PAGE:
Broadly, my invention comprises a plurality of corona discharge devices which are connected in series by gas conduit means, and in a particularly preferred embodiment a gas cooling means is interconnected between each pair of corona discharge devices.
More specifically, I have found that conventional corona generation systems may be more efficiently and effectively operated by placing at least two corona generators in series in terms of gas flow. Furthermore, substantial additional benefit is obtained if subsequent to passing the reaction gas through a first corona generator, the reaction product gas is cooled prior to being passed through the second corona generator. In the event more than two corona generators are present in the system, cooling of the product gas is preferably provided prior to reaction in any subsequent generator.
A more clear understanding of my present invention may be obtained by reference to the drawing. Specifically, FIG. 1 represents one preferred embodiment wherein corona generators 1, 2 and 3 are connected operatively in series by means of gas conduit tubes 5, 6, 7 and 8. It is noted that gas conduit 5 admits reaction gas to the first corona generator 1. Gas conduit 6 connects corona generator 1 in series to corona generator 2, and gas conduit 7 connects corona generator 2 to corona generator 3. The gas conduit 8, as illustrated in FIG. 1, provides an exit for the final reaction products from the last of the series connected corona generator 3. FIG. 1 also shows that high voltage potential is provided by electrical conduits 10 and 11. Electrical conduits 10 and 11 are connected to the high voltage AC voltage source (not shown). The high voltage source AC which is conventional and readily available from many commercial manufacturers is capable of providing a voltage in the range of from about 1,000 to 30,000 peak volts at frequencies of 50 to 100,000 cps.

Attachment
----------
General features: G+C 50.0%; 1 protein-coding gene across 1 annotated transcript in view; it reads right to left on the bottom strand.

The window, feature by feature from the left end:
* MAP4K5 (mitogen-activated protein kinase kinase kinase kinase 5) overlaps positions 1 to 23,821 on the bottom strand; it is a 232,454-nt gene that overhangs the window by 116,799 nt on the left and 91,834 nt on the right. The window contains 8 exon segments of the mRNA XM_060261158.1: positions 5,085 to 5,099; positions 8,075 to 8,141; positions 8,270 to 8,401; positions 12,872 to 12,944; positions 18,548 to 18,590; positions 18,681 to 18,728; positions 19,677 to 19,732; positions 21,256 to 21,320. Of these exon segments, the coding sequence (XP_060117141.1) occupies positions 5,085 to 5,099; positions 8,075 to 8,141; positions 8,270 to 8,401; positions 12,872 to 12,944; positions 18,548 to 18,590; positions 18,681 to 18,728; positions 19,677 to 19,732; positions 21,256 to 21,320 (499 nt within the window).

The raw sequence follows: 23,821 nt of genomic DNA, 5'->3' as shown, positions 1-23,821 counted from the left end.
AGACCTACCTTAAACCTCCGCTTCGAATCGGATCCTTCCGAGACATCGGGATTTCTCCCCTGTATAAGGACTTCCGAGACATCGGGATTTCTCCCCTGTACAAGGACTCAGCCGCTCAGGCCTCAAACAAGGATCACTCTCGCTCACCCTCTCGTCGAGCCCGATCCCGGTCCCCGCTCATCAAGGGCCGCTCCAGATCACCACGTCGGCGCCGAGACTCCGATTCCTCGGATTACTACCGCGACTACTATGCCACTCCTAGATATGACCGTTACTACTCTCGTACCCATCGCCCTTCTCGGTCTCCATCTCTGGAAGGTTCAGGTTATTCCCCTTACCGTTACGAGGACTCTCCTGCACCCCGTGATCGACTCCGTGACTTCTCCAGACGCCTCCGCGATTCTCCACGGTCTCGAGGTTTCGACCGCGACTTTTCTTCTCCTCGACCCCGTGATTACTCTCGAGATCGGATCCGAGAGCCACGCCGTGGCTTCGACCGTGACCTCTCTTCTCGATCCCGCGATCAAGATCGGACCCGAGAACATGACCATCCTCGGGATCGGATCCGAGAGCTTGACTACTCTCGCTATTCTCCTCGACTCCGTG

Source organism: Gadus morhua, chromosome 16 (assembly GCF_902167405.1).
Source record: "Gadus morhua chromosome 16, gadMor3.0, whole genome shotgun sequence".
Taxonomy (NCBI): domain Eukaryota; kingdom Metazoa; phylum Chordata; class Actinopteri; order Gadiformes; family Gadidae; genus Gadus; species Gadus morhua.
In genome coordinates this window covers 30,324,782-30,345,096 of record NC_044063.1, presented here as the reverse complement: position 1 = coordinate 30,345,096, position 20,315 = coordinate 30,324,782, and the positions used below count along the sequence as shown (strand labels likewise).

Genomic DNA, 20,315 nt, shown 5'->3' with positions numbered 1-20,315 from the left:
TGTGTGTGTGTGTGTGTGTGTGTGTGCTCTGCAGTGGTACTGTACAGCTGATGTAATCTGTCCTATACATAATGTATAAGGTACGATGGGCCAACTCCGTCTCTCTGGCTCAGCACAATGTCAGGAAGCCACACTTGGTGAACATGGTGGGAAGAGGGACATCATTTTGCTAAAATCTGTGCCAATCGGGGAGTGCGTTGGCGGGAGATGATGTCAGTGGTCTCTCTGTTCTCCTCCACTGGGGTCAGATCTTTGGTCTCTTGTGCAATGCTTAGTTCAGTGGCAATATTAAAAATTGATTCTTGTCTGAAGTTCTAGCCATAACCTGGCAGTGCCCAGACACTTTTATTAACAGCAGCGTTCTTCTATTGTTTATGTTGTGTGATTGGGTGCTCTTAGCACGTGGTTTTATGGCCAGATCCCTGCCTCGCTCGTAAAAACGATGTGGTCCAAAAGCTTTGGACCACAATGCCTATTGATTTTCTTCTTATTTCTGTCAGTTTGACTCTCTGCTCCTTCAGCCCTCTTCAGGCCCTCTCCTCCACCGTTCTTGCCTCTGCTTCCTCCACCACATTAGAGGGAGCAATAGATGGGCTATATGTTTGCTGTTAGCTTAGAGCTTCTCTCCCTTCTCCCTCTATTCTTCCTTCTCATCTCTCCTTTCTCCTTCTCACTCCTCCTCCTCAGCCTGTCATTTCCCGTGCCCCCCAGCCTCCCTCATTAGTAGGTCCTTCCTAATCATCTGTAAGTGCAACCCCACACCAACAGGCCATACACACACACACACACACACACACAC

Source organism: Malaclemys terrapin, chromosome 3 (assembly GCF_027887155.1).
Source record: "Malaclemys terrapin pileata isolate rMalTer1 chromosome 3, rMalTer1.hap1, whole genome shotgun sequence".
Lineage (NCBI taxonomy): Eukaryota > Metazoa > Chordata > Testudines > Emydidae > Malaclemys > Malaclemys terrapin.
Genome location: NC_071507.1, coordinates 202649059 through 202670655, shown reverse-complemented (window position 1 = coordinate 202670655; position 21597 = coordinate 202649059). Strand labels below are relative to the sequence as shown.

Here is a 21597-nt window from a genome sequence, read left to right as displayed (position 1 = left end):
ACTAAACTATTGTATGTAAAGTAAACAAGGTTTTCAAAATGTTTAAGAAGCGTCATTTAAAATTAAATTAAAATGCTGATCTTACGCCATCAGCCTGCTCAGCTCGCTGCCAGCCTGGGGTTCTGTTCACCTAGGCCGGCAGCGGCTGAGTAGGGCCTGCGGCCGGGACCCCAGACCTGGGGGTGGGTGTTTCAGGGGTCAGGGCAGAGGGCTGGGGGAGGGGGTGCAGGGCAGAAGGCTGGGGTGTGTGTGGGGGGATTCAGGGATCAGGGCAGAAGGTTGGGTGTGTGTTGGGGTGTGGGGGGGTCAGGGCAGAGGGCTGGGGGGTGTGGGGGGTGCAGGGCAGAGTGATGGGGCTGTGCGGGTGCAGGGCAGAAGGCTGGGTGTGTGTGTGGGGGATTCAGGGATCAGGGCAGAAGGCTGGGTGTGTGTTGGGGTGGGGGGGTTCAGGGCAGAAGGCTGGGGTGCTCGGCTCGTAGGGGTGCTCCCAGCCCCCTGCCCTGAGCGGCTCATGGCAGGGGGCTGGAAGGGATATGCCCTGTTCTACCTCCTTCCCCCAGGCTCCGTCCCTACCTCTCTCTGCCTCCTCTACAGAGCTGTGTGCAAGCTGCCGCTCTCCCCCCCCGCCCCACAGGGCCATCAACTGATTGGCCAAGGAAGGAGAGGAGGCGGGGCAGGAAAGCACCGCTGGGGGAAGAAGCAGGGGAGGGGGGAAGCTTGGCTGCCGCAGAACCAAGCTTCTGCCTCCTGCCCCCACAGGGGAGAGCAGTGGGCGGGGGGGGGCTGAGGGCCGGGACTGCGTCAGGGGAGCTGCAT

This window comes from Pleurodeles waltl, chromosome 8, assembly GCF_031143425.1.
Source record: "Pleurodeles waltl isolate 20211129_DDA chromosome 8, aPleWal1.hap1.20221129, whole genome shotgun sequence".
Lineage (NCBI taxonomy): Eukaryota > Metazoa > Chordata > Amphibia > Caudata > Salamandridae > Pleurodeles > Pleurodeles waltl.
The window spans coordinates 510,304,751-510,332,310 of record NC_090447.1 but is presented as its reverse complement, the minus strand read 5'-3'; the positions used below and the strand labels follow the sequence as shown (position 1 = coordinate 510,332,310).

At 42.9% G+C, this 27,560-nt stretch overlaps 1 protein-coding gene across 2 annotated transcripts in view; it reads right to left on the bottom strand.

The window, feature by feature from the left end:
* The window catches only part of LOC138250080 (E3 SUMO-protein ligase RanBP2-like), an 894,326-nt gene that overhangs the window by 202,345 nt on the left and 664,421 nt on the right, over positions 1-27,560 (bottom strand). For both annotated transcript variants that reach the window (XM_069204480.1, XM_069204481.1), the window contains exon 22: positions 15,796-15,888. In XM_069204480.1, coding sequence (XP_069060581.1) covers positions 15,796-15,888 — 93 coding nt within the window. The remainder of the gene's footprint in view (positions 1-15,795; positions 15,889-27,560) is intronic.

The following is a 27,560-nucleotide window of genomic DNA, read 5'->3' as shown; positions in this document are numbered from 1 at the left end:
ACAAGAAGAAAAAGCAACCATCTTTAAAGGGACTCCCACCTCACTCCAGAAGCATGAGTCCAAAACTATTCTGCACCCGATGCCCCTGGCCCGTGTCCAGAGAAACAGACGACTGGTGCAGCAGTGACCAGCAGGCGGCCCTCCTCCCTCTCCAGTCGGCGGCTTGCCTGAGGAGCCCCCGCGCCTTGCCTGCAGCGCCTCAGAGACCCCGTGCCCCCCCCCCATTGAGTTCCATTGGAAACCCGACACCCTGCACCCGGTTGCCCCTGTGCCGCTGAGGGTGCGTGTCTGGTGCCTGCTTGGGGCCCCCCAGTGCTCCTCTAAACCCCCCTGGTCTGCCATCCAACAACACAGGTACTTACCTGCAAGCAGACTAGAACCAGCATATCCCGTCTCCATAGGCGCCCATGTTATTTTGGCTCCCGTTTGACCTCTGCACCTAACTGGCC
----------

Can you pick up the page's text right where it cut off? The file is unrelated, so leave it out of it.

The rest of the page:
The device or system illustrated in FIG. 2 represents a particularly preferred embodiment of the present invention wherein intercooling means are provided between each pair of corona generators. Specifically, referring to FIG. 2, it is seen that corona generators 15, 16 and 17 are interconnected in series with gas cooling means 20 and 21. Gas which is to be reacted in the system enters conduit 23 into the first corona generator 15. Conduit 24 interconnects the first corona generator 15 with the first cooling means 20, and conduit 25 connects the first cooling means 20 with the second series connected corona generator 16. Furthermore, conduit 26 connects the second corona generator 16 with the second gas cooling means 21, and the conduit 27 connects cooling means 21 with the last shown series connected corona generator 17. The corona generator 17 is connected to the outlet conduit 28. Furthermore, as shown in FIG. 2, the corona generators 15, 16 and 17 are connected to a source of high voltage potential by means of electrical conduits 10 and 11 as described with respect to the apparatus in FIG. 1.
The cooling means 20 and 21 comprise conventional heat exchange devices which are provided with cooling medium conduits 29 and 30. The cooling medium which enters the conduit 29 and exits through the conduit 30 may be either liquid or gas.